Be mindful of permissions but I took photographs of the entrance to Harrys drive and school building. I also requested photographs of the staff who would be working with him and the rooms he would be in. Even now, if he moves to a different class I will ask for photos of staff and the classroom. In the UK we have a 6 week summer holiday and it’s easy for children to forget details that they learned in July ready for September. Photographs are a really useful tool to help keep those memories fresh.
Run the route
I found it helpful to drive to his new school and home again a few times as his new start date approached to get him used to the route. Of course, if your child is being collected as one of a number of children sharing the same transport then it may be tricky to know the exact route but there are definitely land marks to point out particularly for the route home if your child is struggling on the journey.
Chase up transport
On the subject of transport, this is one of the hardest aspects of special education. Finding, and securing the best drive and chaperone is no easy task and I have had to stand my ground on more than one occasion when the transport hasn’t been suitable. One driver once turned up without a chaperone so I refused to send Harry to school (who would stop him from opening the back doors?). Another driver turned up with a chaperone who couldn’t speak any English. As much as I am accepting of other cultures, my son with very limited communication skills needs someone who can at least understand him and chat with him particularly if he is distressed. Good transport is worth their weight in gold. Harrys current driver and chaperone are absolutely incredible. They know he hates waiting at traffic lights and so will take a different route and if I am going to be late for the drop off I have known them to explain there will be diversion and take him for an ice cream. They are amazing. Your local council will look at prices, so be prepared to fight for the transport that makes a difference to your child if they are not the cheapest.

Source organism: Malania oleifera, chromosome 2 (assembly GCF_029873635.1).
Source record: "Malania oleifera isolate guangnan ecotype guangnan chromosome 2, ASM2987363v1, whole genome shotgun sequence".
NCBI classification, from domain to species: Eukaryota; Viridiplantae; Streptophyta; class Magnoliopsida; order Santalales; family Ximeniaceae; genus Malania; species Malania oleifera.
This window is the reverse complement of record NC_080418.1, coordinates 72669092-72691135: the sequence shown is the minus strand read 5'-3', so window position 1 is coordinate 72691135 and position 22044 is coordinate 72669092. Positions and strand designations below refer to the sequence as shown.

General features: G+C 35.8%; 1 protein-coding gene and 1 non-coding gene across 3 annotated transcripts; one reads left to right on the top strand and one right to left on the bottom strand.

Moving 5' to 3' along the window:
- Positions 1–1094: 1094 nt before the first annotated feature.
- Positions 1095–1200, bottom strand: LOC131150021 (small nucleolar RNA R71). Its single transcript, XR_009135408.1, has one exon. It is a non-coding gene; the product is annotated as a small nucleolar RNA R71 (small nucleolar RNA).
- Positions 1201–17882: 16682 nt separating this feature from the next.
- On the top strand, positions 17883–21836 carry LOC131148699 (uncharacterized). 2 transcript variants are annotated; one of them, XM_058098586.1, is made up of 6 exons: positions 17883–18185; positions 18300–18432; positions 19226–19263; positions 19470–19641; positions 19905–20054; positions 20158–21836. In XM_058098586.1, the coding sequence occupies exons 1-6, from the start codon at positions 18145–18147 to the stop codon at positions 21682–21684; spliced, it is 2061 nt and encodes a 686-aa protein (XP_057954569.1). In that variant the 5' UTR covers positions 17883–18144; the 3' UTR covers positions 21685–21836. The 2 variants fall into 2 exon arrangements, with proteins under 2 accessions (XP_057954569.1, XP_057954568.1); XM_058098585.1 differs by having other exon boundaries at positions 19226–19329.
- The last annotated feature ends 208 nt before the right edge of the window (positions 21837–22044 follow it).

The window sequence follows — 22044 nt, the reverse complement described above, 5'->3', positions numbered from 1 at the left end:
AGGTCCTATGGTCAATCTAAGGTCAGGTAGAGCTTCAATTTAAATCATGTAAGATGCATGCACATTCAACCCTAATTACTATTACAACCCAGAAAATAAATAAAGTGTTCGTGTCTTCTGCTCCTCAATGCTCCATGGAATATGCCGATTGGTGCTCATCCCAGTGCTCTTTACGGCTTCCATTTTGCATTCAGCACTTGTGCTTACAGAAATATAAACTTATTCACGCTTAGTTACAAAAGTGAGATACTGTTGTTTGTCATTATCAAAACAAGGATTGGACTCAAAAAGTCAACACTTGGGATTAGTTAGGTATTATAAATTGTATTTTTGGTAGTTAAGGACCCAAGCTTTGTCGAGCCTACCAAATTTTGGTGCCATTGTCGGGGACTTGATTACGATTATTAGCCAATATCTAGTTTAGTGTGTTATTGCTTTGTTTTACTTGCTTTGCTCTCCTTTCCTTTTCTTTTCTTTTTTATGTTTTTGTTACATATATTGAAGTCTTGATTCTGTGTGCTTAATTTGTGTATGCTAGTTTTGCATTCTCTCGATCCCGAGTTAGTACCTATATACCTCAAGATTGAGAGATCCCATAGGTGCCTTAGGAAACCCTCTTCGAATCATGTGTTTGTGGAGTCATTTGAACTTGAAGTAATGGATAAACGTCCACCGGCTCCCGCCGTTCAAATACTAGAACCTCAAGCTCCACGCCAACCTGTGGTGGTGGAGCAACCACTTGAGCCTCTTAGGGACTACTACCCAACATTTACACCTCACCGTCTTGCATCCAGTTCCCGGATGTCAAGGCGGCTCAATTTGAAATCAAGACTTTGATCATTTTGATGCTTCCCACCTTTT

A visual timetable for the six weeks holiday can help not only to show the days where there are things going on but also the ‘chill at home’ days. It also acts as a visual count down to gong to the new school. Using the photographs of the staff and / or school building it can be a great aid in preparing your child for the change.
Without doubt, school transition is a worrying time full of questions and anxiety but my advice is to be mindful of the times you express it. Children are all ears. Non-verbal does not mean no understanding so when friends pop around, be discreet about your concerns and over the top about your excitement. Model the ways in which you hope your child will approach their new setting.
Try not to worry
Ok so this is easier said than done. There are a thousand reasons to worry but the thing about worry is that its very much like a rocking chair – it gives you something to do but doesn’t get you anywhere. Issues WILL crop up because thats life but you’ll deal with them as they happen and you’ll be surprised how infrequently you need to panic. Take one day at a time and do not stress about what may or may not happen.
These are just a few ideas and of course, may not work for every child but they are the things that helped us and I hope that one or two may help another family as they face a new chapter in their journey and help in some part with a smooth transition. I look back now and wonder why on earth I worried but thats what we do best, followed by fight passionately for the rights of our children and followed for me, in third place with drinking copious amounts of gin and eating my body weight in cheese!